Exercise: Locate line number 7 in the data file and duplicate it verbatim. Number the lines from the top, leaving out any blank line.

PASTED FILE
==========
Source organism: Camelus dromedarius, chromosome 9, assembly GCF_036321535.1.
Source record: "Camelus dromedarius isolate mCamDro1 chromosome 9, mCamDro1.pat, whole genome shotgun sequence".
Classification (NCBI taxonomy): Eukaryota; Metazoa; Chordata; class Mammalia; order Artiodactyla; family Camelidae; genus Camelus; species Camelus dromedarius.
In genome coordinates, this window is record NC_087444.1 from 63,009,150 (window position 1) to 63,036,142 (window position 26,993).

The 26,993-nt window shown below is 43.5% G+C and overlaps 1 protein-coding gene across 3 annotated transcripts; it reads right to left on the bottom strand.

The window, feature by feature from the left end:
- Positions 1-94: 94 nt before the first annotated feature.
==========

- Positions 1-94: 94 nt before the first annotated feature.